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Farmers' Market Cafe: A Fresh Take on Hospital Food

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Farmers' Market Cafe: A Fresh Take on Hospital Food

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Farmers' Market Café

7am-4pm, Monday-Friday

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Children's Menu (pdf)

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The Farmers' Market Cafe at American Family Children's Hospital is part of the Buy Fresh, Buy Local program.Madison, Wisconsin - The task in front of John Marks was a tough one: Create recipes featuring local products that embrace both healthy-lifestyle guidelines and great taste.

Marks, the executive chef at University of Wisconsin Hospital and Clinics, did just that - and had plenty of fun - while developing the menu of sandwiches, wraps, soups, salads and smoothies on offer at the new Farmers' Market Café at American Family Children's Hospital.

"What's neat is the challenge of creating something that's calorically compatible to what they want, but still having good flavor," Marks said of the year-long project that culminated with the Café's opening on May 13. "So you have to come up with these different flavor profiles."

Facebook photo album from the Café's opening

The chef took a "farm to hospital" approach, partnering with the REAP Food Group - a Madison non-profit group that runs the "Buy Fresh, Buy Local" program, which connects area farmers and suppliers to 42 restaurants and other local groups providing food services.

"We looked at the menus and decided to do local, healthy, organic, all-natural foods," Marks said.

"There are some really top-quality products, so that when our children are coming here to eat, and our guests and our visitors are coming to eat, they know what they are getting."

The recipes take away a lot of the salt and sugar that is prevalent in abundance in so many foods people consume today, Marks said, adding that the menu items hopefully will be a taste of "what eating used to be."

Menu items includes beef, turkey breast, chicken breast, pork loin, ham and hummus sandwiches, in addition to a new take on the classic PB&J. Mixed spring greens, quinoa, kale and cranberries are among the ingredients in the five salads, while five flavors of fruit smoothies are available.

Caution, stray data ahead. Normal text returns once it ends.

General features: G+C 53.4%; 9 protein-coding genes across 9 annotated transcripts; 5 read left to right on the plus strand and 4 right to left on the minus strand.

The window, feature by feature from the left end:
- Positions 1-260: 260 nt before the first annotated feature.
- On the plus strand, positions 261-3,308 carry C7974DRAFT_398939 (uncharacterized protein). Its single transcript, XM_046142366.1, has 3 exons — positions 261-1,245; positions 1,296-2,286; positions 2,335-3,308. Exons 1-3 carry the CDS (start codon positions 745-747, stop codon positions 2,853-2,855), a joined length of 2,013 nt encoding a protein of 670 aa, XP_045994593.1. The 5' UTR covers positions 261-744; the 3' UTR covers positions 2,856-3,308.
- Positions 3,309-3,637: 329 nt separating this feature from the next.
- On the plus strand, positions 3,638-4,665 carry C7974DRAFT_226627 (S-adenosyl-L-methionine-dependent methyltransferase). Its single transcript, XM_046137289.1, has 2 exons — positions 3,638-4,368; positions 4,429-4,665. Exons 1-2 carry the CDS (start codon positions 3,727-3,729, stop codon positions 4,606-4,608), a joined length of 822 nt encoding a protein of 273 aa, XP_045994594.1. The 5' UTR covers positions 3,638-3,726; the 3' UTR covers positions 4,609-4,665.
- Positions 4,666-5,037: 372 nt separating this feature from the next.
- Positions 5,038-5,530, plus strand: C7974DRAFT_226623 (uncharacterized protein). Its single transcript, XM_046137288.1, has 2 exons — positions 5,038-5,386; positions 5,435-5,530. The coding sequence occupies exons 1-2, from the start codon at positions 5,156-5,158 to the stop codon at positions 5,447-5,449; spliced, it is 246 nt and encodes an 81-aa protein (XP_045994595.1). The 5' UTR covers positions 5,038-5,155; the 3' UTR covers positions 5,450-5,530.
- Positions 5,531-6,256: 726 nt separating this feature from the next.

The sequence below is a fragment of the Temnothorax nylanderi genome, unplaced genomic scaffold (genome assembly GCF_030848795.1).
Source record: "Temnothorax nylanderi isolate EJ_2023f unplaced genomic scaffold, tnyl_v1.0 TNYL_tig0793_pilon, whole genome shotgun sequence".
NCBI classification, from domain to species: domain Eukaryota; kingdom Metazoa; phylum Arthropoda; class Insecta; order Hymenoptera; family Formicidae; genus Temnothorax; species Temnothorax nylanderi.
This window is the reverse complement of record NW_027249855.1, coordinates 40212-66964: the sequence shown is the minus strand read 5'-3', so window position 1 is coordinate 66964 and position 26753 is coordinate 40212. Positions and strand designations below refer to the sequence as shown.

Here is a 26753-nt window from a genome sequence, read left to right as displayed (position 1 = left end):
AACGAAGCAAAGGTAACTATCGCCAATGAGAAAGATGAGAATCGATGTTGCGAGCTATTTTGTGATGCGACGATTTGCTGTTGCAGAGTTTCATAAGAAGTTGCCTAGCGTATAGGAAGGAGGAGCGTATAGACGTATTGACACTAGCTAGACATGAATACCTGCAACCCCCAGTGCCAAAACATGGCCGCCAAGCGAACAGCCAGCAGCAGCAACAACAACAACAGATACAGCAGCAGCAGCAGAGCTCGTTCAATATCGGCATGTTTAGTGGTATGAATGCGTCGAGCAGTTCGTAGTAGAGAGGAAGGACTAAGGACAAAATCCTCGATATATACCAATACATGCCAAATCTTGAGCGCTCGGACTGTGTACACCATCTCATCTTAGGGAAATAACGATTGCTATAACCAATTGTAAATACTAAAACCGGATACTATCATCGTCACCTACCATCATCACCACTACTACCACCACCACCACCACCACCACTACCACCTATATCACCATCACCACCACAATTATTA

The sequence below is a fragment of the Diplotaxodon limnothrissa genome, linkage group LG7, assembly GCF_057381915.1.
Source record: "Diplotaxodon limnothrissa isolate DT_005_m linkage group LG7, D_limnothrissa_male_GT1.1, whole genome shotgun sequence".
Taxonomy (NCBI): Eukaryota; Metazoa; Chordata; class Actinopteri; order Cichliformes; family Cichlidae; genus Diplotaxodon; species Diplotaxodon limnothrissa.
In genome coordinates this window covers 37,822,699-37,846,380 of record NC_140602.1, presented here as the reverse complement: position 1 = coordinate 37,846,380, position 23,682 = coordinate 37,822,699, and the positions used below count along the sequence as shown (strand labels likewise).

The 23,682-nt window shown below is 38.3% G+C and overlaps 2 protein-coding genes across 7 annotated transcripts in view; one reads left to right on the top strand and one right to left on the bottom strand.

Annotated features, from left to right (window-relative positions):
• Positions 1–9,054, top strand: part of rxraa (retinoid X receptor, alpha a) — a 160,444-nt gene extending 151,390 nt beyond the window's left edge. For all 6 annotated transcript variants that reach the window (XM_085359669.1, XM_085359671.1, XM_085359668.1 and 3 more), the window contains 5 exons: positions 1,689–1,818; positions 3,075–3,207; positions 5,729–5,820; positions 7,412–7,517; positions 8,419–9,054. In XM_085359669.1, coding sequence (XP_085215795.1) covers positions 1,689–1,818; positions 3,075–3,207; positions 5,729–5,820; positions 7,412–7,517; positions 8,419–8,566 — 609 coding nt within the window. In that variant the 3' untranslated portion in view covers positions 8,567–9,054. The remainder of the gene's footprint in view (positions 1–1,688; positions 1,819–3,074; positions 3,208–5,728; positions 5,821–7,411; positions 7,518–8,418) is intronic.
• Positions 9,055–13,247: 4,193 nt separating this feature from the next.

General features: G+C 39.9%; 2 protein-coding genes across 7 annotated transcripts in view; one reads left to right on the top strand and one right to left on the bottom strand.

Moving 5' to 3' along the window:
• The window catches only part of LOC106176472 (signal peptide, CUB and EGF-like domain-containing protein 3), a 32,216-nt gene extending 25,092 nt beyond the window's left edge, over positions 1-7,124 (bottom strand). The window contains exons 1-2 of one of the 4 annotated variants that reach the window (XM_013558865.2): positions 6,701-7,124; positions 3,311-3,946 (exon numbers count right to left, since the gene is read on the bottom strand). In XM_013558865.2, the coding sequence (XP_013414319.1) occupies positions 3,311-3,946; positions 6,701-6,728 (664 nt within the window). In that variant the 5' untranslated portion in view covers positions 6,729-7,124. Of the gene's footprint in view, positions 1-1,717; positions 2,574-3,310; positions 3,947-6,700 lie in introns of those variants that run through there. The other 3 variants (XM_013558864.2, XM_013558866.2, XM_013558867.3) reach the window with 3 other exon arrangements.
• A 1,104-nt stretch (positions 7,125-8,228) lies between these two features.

While Marks and his staff handled matters on the food side, Jeff Poltawsky, vice president of American Family Children's Hospital, led the way in making the Café become a reality.

He said he was struck by last year's HBO documentary, "The Weight of the Nation: Children in Crisis," which highlighted the increasing problem of pediatric obesity. Parts of the movie were filmed at the UW Health Pediatric Fitness Clinic.

"I was deeply moved," Poltawsky said. "It influenced me to change my nutrition and my physical fitness goals. ... I think it's very important to role model for children a path to better health and better fitness and better nutrition."

That includes offering healthier selections at American Family Children's Hospital, a change hailed as a "culture shift" by Nan Peterson, director of Child Health Advocacy at American Family Children's Hospital.

"As a children's hospital, we see the consequences of preventable disease and have an obligation to lead the way in modeling healthful food choices," Peterson said. "And today, we embrace this change with what food choices we offer our patients, out families, visitors and staff."

And Farmers' Market Café could be a springboard for wider-ranging changes: Poltawsky said the hospital will work with Patient and Family Advisory councils to redesign inpatient menus throughout UW Hospital and Clinics, and re-evaluate the offerings available in vending machines at the hospitals.

"We see farm to health care as the next big movement in local foods," said Theresa Feiner, the "Buy Fresh, Buy Local" program manager.

Note: John Marks left UW Hospital and Clinics in 2013. A new executive chef, John Williams, assumed this position in September 2013.


Date Published: 06/03/2013